The Oral History of Kid Rock's The Polyfuze Method
Though it's practically needless to say by now, this Saturday -- March 16 -- is a date that most rock fans have long had circled on their calendar: The 20th anniversary of Kid Rock's remarkable second album, The Polyfuze Method.
Seminal, landmark, epochal, Important ... really, none of the words in the music writing lexicon seem sufficient enough to encapsulate that astonishing moment in the spring of 1993 when unheralded Michigan native Bob "Kid Rock" Ritchie unleashed an LP suffused with youthful passion, irrepressible hedonism and jaw-dropping, groundbreaking sonic adventurousness which, in hindsight, incontrovertibly defined a generation and captured the zeitgeist of an era on the precipice of social, political and cultural upheaval.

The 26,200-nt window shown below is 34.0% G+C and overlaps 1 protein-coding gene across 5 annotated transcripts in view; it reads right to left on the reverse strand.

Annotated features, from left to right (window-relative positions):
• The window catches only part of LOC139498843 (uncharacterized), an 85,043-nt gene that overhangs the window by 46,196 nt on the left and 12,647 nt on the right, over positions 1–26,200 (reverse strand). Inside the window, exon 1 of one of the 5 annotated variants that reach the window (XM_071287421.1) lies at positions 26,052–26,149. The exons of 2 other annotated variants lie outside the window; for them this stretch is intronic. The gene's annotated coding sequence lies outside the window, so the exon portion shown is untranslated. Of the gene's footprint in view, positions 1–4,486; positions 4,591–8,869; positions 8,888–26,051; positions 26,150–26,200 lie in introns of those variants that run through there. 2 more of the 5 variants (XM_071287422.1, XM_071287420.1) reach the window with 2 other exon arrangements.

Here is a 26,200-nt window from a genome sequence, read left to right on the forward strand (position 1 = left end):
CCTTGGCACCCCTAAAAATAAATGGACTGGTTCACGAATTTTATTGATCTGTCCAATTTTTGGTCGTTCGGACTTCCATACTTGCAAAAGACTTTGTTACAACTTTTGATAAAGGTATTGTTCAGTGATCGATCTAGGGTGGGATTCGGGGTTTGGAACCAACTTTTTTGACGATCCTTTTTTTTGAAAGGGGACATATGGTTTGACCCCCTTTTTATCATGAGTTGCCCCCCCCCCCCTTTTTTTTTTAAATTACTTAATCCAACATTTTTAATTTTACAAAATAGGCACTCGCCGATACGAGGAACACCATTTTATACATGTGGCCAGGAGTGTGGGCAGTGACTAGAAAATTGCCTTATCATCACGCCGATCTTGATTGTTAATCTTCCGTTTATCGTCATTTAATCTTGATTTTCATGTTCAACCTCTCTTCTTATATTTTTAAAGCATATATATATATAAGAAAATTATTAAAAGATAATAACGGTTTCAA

I believe it was either Brian Eno or Brian Bosworth who said recently that while only 137 people may have purchased, or even heard, The Polyfuze Method in 1993, "just about every one of those 137 people started a rap-rock band."
The oral history that follows is not meant to deconstruct the notion that the album seemed to have oozed from the primordial muck that was early '90s Detroit rather than from the genius residing inside the heads of Kid Rock and his collaborators, but to revisit a towering creative achievement and reintroduce the LP to a new generation of music listeners whose ears are yet to bathe in its grandeur.